Keeping the Lord's promises Gathering: A male Christian crusade that favors stadium rallies heads for Washington.

October 02, 1997|By Sandy Banisky | Sandy Banisky,SUN NATIONAL STAFF

Here is what the Promise Keepers promise for Washington on Saturday: hundreds of thousands of Christian men assembled on the Mall for six hours of confession, repentance, embraces, tears and sermons -- all intended to help men strengthen their spiritual lives, take back America for Jesus and reclaim their ordained roles as leaders of the family.

It is an event that many applaud. It is a movement that others view with great suspicion.

And it is a phenomenon that has religious scholars pondering what it is about the Promise Keepers that has drawn American men by the tens of thousands to stadiums around the country.

"There's a sense among religiously minded people have that we're going downhill, that we're in a moral slide," offers Derek Davis, director of the J. M. Dawson Institute of Church-State Studies at Baylor University in Waco, Texas.

"The Promise Keepers group believes it can make a serious impact on our culture," Davis says, "by bringing American men into a proper relationship with God. The ultimate goal is the reversal of the secularization of society."

Saturday's gathering is expected to be the biggest showing yet of the Promise Keepers' numbers. The city is preparing for up to 700,000 participants, a number that would rival the 1995 Million Man March to Washington.

The event is titled "Stand in the Gap," a name inspired by Ezekiel 22: 30: "I looked for a man among them who would build up the wall and stand in the gap on behalf of the land so I would not have to destroy it, but I found none."

40 speakers

The organizers have planned for about 40 speakers, three podiums, 12 big screens around the Mall. The free program, which begins at noon, will be translated for the hearing impaired and into other languages, including Spanish and Korean. The staff says the "Stand in the Gap" budget is about $10 million. They will take up an offering during the program.

The Promise Keepers' assemblies typically include crying and singing among men who spend hours together in prayer.

"Part of it is the sense among these men that we have somehow lost our connection to the kind of communities that once sustained us, religious communities and civic communities," says Charles Marsh, a theology professor at Loyola College and theologian in residence at the Episcopal Cathedral Church of the Incarnation.

"It's saying something about the sense of loss that we feel," Marsh says, "and our efforts to reconnect with others."

Founded by football coach

Founded seven years ago by former University of Colorado football coach Bill McCartney, the Promise Keepers believe that men have abdicated their positions of spiritual and family leadership -- with disastrous results.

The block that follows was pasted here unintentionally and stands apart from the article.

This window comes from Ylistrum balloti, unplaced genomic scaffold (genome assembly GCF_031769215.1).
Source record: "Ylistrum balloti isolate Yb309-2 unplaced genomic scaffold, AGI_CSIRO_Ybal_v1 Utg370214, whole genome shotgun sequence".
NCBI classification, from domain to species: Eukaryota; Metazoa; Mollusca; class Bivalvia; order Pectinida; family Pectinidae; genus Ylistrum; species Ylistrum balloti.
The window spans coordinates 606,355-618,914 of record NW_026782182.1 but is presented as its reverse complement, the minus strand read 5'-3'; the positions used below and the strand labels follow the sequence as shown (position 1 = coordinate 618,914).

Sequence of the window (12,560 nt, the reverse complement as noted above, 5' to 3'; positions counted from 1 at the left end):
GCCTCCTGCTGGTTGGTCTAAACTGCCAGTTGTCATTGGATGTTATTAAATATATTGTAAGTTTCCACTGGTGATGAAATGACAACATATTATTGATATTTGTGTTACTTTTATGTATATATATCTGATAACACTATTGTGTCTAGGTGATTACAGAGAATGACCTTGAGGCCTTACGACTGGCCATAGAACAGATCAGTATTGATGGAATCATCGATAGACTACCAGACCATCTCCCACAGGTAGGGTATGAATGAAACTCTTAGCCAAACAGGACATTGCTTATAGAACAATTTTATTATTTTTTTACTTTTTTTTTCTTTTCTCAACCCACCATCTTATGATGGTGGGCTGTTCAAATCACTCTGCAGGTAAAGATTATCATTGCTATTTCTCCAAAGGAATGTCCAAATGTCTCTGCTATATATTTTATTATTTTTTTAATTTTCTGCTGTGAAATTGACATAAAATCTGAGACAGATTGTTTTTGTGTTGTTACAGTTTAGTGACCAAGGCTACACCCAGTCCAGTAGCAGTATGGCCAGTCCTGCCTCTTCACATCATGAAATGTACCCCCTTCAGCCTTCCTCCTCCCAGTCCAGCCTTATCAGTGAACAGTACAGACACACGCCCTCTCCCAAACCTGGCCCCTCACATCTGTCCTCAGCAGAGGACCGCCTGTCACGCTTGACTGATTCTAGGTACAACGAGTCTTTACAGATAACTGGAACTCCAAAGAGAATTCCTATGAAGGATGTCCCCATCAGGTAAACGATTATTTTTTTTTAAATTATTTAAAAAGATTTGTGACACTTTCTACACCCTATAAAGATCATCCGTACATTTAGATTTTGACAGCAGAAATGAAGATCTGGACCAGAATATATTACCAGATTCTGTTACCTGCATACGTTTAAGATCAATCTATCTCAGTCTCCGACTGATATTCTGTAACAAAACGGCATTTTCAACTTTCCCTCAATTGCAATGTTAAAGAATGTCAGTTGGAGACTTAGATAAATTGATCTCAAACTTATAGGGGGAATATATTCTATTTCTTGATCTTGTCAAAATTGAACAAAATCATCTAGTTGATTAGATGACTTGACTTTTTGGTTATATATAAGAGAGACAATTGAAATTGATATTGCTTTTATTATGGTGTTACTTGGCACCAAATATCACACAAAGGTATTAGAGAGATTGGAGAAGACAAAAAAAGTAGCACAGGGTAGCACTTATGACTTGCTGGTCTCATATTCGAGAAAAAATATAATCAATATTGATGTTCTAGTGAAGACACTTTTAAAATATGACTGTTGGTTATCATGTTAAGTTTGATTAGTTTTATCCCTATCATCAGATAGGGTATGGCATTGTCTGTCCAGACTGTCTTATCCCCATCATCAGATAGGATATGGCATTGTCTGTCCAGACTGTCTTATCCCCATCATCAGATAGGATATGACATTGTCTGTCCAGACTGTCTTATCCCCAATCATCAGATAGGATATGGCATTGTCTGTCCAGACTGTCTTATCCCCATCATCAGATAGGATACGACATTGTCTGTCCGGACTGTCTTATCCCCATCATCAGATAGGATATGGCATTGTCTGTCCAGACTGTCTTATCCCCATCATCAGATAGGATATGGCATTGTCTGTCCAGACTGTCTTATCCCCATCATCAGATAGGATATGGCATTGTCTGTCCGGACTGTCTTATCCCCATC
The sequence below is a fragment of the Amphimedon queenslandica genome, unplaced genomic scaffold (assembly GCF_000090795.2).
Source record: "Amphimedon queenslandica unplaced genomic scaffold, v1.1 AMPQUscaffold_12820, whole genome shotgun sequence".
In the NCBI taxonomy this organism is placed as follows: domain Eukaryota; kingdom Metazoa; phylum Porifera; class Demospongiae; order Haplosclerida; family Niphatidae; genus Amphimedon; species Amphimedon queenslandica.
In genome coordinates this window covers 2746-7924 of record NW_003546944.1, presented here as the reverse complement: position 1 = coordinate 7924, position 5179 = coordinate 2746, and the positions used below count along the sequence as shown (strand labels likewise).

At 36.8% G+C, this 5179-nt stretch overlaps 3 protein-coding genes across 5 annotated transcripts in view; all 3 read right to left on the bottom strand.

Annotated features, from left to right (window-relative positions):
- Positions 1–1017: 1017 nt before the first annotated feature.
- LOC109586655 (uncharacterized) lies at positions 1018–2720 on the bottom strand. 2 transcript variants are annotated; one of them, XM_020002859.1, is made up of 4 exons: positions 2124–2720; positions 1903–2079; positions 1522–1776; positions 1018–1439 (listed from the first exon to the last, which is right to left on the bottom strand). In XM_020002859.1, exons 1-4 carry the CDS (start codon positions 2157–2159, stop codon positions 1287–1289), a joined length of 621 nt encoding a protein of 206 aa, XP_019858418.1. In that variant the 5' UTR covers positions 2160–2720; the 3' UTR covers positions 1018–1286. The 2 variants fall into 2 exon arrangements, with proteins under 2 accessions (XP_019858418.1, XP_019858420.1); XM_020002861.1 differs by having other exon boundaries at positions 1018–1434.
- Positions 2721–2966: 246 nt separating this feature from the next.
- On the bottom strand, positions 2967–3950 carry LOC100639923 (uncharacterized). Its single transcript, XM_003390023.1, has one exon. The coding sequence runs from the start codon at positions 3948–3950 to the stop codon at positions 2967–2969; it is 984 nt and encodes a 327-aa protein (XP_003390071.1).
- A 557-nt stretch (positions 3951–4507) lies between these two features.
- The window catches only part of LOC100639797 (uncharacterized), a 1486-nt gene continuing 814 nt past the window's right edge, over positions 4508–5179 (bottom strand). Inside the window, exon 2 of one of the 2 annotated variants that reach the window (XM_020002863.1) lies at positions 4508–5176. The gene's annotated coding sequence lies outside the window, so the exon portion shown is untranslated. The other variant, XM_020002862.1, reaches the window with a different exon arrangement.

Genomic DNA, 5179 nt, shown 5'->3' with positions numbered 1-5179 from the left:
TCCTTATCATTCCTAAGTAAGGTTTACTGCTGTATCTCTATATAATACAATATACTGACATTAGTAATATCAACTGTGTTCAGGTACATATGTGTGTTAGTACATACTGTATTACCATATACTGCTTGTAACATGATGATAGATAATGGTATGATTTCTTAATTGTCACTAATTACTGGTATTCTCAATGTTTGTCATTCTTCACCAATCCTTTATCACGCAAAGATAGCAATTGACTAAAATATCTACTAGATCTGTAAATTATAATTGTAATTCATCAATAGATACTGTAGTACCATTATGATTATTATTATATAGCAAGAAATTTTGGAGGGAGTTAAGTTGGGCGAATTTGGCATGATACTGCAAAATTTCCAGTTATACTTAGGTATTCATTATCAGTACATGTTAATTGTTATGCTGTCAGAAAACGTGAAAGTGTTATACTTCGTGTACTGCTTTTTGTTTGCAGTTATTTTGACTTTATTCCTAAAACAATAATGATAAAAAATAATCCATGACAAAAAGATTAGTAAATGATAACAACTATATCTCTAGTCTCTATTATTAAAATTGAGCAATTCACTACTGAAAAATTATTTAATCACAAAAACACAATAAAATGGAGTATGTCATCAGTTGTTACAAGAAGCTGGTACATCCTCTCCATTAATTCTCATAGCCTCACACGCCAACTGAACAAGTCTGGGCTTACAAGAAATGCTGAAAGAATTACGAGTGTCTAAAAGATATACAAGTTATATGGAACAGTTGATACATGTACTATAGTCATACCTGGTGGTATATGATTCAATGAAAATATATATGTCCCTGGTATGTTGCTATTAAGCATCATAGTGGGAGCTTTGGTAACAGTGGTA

Society's ills -- from drug abuse to domestic violence to poverty and adultery -- is based in men's sin, they say. Most of that sin, they add, is sexual.

"Men have entered into a time in history when we don't stand behind what we say, and it has really hurt the home," McCartney said last month at the National Press Club in Washington. "It has hurt the workplace. It has hurt every fabric of society. It has compromised society.

"So if men were just men of integrity, men who did what they said and meant what they said and said what they meant, it would have a tremendous impact on society," says McCartney, who gave up his $350,000-a-year coaching job to run Promise Keepers.

The way for men to reclaim integrity, the born-again McCartney says, is through Jesus Christ. "There is no other way."

"We are unashamedly Christian," says Dale Schlafer, a Promise Keepers' vice president.

The Promise Keepers' method of bringing men back to Christ is to gather them together -- in stadiums, for assemblies 60,000-strong, and in Bible-study groups.

There, they are urged to confess their sins, to repent, to rededicate themselves to their churches and their families. They are told they must go home, be faithful to their wives and take back their places as heads of the household.

"It's very much a part of a conservative, religious right movement that wants to take action to bring America back to its Christian senses," says Davis, of Baylor.

NOW is critical

But even some people who admire much of the Promise Keepers' message say they are troubled by the insistence on male leadership. Not surprisingly, National Organization for Women President Patricia Ireland is angry about it.

"The Promise Keepers speak about 'taking back America' for Christ," she said soon after the group announced the Saturday gathering, "but they also mean to take back the rights of women. Their call for 'submission' of women is one that doesn't have a place in either the pulpit or the public sphere in the 1990s."

A "feel-good form of male supremacy," Ireland calls the group.

She describes the movement as "the hottest religious-right marketing tool since tele-evangelism," just another part of a conservative Christian campaign to influence American politics.

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